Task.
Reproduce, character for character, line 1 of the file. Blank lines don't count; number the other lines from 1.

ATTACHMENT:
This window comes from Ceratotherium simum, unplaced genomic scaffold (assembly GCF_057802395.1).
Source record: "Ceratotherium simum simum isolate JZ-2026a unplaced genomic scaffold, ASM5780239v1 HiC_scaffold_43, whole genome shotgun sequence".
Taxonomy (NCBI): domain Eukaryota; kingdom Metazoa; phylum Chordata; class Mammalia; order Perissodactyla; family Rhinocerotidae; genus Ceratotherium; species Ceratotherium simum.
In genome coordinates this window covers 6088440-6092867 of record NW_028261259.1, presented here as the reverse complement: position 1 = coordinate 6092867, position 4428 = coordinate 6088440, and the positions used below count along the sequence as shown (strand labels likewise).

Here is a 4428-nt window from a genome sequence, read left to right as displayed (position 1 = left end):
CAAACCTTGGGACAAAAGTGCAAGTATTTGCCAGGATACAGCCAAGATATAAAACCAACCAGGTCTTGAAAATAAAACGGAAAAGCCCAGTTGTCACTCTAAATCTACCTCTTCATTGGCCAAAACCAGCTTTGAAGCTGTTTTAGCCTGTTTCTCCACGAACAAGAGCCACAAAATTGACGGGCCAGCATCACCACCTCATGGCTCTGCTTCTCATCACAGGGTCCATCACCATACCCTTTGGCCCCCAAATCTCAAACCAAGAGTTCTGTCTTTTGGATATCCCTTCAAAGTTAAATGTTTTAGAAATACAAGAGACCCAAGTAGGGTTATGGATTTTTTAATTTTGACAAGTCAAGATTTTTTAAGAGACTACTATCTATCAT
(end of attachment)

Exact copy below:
This window comes from Ceratotherium simum, unplaced genomic scaffold (assembly GCF_057802395.1).